How to rock a concert like a Bend local
It turned out to be pretty popular, which makes sense since the venue itself can draw up to 8,000 patrons per show.
But there’s more than one concert venue in Bend, a fact I’ve been reminded of over the last couple weeks as I’ve purchased tickets to see The Wailin’ Jennys at The Tower Theatre, Lord Huron at the Athletic Club of Bend, and Band of Horses at Century Center.
Every single one of those venues has different rules for seating, purchasing tickets, and what you’re allowed to bring inside, and I encourage you to check their websites for specifics.
But I wanted to offer a bit of broader advice to help you (and everyone around you!) enjoy your concert experience to the fullest.
Where can I park my butt, and where can I shake it?
Some concerts are hard-rockin’ parties where everyone smooshes together to dance like some big multi-headed groove monster. Other concerts have attendees sitting quietly in their numbered seats with their hands folded in their laps.
Since you’re not likely to see “multi-headed groove monster” on a venue’s website, you need to do some homework.
First things first. Check the website not just for the venue where the concert is being held, but for that specific artist. A Phish concert at the Les Schwab Amphitheater might not allow blankets or chairs at all, while a Jackson Browne concert at the same venue might have separate areas for numbered seats, dancing zones, and the general admission zone where folks stake out spots with blankets and low-backed chairs. Find out what’s allowed at that exact venue for that exact show.
But that’s only half the story.
Every concert has its own vibe and its own unspoken rules, so this is where you’ll have to do some people watching. Once you’ve purchased your tickets and arrived at the show, study the folks around you. See that couple seated on the blanket? Don’t put your tall chair in front of them. That’s bad concert karma.
Go find a nice spot in front of some other folks with chairs. (Sidenote: Make sure you measure the height of your chair beforehand to be sure it conforms to the venue’s rules. I’ve seen many-a-concertgoer get turned away for a chair that’s too tall).
Okay, so now what? Well, you’ve gotta wait for the music to start. If everyone around you stays seated, you should do the same. But if you’re itching to shake it like a Polaroid picture, odds are good you’re not alone. Watch the crowd to spot your fellow boogie buds. If they start popping up like prairie dogs to dance in place, go ahead and do the same. You’ll likely spark a big wave of happy feet.
But if the dancers start streaming to a spot at the front of the stage or off to the side, go join them there. That way the folks who want to stay seated can do that, while you and your new dance pals rock it hard in your own little dance zone.
Shhh! No talking
It doesn’t matter if you’re watching an opera performance at the The Tower Theatre or a hip-hop performer in the middle of the street at the Bend Fall Festival. Carrying on a conversation that lasts the whole concert is soooo not cool. A few quiet remarks to your buddies is fine. A whispered observation to your spouse is no problem.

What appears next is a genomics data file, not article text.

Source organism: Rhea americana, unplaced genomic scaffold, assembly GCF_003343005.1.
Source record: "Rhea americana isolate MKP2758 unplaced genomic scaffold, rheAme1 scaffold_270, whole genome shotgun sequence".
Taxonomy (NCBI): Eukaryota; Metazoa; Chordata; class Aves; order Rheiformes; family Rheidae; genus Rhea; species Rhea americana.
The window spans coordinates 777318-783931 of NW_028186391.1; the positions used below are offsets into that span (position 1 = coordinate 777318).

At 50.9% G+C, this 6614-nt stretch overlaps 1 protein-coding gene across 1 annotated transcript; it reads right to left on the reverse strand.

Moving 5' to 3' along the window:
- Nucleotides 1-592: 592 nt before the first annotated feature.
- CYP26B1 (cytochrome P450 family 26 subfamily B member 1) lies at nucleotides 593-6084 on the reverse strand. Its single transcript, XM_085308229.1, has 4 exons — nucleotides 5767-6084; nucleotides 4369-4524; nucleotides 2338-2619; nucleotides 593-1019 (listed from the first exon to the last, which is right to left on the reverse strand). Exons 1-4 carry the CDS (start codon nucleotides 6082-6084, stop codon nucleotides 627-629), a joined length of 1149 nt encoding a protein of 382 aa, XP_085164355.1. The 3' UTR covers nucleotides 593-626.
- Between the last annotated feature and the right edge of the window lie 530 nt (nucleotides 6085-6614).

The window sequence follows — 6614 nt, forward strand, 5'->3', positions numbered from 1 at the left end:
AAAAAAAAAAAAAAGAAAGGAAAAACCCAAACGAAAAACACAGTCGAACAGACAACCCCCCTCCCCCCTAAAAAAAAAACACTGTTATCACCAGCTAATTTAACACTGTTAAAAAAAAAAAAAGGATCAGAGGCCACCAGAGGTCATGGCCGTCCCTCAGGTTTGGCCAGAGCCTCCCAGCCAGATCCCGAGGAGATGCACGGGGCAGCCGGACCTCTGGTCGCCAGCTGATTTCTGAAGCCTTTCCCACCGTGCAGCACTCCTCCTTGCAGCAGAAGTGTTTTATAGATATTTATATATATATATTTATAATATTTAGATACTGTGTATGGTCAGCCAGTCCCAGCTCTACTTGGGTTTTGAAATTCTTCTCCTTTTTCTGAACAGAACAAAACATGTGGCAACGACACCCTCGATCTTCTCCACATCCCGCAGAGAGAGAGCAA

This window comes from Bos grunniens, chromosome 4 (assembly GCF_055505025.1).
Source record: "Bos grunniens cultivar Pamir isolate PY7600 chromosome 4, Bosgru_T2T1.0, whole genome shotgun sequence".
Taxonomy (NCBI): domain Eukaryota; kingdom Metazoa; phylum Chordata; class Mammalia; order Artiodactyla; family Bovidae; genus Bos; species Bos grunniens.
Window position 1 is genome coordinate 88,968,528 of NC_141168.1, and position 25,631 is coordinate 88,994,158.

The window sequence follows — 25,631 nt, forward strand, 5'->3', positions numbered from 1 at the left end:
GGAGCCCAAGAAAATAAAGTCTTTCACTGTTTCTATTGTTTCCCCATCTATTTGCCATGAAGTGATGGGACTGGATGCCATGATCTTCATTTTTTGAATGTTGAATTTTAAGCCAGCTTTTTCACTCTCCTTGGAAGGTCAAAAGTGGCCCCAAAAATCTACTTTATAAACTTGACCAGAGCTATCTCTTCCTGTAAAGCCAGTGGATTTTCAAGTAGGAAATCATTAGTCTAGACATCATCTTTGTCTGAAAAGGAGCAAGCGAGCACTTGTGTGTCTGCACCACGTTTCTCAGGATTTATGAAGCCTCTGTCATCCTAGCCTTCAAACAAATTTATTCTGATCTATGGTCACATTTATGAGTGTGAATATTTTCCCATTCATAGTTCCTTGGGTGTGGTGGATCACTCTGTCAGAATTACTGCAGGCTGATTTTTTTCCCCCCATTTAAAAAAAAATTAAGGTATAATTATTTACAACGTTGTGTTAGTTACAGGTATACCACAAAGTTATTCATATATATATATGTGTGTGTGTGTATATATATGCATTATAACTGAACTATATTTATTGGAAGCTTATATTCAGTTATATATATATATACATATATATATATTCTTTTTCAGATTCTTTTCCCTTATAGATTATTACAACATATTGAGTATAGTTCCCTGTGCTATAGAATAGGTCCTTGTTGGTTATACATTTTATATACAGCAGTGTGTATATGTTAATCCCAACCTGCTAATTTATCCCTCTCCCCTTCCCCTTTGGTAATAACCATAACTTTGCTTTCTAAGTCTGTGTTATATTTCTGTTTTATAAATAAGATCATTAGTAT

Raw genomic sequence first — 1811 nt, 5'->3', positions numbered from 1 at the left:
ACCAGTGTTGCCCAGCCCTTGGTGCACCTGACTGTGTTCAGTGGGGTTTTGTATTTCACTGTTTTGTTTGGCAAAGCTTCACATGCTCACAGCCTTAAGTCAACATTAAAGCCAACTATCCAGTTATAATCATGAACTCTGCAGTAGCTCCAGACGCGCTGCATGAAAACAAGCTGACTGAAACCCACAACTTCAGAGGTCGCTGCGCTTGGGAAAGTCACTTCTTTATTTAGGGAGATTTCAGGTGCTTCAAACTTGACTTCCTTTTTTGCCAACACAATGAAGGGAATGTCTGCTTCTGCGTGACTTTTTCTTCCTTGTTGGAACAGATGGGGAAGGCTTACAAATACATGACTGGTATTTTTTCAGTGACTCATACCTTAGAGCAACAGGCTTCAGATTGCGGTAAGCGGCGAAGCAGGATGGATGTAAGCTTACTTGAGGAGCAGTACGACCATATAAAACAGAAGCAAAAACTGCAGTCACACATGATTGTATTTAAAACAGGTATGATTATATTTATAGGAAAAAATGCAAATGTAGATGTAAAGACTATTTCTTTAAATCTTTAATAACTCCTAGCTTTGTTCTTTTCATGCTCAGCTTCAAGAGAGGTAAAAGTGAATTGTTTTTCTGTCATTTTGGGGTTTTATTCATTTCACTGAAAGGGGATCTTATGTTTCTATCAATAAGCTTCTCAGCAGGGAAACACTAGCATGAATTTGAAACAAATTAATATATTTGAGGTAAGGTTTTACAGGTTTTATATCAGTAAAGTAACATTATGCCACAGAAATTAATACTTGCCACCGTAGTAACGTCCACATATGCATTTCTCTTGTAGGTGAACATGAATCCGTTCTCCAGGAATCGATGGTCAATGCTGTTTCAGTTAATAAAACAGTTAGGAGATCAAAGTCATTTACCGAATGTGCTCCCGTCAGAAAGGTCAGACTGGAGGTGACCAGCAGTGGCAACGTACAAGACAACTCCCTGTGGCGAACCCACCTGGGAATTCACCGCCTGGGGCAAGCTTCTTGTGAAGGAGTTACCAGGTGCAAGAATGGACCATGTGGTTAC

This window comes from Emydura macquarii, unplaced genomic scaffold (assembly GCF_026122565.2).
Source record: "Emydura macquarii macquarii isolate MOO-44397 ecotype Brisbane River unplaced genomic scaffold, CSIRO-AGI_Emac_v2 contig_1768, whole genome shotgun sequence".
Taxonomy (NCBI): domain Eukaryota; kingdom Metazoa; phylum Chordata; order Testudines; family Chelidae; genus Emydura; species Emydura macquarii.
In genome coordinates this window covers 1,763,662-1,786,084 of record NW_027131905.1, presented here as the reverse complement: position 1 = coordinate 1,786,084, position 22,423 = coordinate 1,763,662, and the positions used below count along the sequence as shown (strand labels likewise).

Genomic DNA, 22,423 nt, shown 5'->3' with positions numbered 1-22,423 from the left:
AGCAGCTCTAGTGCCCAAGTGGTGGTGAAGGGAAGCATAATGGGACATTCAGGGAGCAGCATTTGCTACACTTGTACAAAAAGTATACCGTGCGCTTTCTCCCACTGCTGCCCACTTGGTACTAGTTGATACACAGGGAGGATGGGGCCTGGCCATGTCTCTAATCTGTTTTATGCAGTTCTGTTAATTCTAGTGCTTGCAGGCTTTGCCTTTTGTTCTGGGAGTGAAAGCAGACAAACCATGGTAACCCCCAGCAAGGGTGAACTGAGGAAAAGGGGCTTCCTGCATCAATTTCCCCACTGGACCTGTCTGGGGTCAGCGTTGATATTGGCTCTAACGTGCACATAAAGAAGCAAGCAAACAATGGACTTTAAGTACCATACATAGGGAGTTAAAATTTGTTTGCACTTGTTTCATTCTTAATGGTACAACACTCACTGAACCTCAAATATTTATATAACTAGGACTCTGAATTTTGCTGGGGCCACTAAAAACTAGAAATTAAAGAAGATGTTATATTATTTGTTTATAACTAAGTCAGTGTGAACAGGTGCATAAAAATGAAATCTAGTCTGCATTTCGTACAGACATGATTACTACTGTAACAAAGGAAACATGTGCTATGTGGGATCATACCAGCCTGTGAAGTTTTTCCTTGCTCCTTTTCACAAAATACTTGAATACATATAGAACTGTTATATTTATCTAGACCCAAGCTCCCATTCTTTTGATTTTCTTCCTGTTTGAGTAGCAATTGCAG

But yammering at your friends through the whole show is a good way to add “enemies” to the list of souvenirs acquired on your Bend vacation.
About those assigned seats…
Some shows are general admission and some have ticketed seats. Some have a mix of both. You’ll know which kind of ticket you’re holding before you walk into the venue.
But there’s a funny thing I’ve seen happen at ticketed shows. Folks with several people in their party will go shopping online and realize there aren’t enough seats all together in the row they want. “I’ll just buy these three single seats in row two,” the concertgoer thinks to himself. “We can ask everyone to shuffle around so we can sit together.”
Guys, no. This isn’t an airplane. The folks who’ve purchased front-and-center seats in that aisle did so because that’s where they wanted to sit. And the guy a few seats down isn’t too eager to scooch to a spot that requires him to crane his neck for a good view of the stage.
If your concert ticket has a seat assigned to it, please sit in that seat. You can meet up with your pals along the Bend Ale Trail after the show to talk about how much the experience rocked.
Kids and concerts
Just because you have a couple mini-mes in tow doesn’t mean you should miss out on your favorite concert.
But it does mean you have to pay extra-close attention to the whole “assessing the vibe around you” stuff I mentioned above. It also means you have to check the concert website extra-super-duper close to make sure it’s not an 18-and-older or 21-and-older show.
But assuming you’ve done that, here’s the deal: I’ve taken my step-kids to oodles of shows at the Les Schwab Amphitheater. Sometimes there’s a big mob of kids doing cartwheels off to the side, and as long as they’re not bugging anyone and you’re watching to make sure they’re safe, it’s cool to let your offspring join the fun.
Where problems arise is when you park screamy, squirrelly kids in front of that childless couple who just wants to sit quietly and watch the concert. That’s no bueno. Keep your eyes peeled for other families at the venue, and go sit nearby. Folks who don’t want to sit near kids will know to steer clear, and your youngsters might even make new friends.
It’s also worth noting there are tons of Bend concerts that are super-duper kid-friendly. Check out the Free Summer Sundays concerts at the Les Schwab Amphitheater on Sundays, or the Wednesday shows in Drake Park for the Munch & Music concerts. Those are great places to let your young’uns get up and groove while you enjoy the live music in your own way.
Preferably with a glass of wine in hand.
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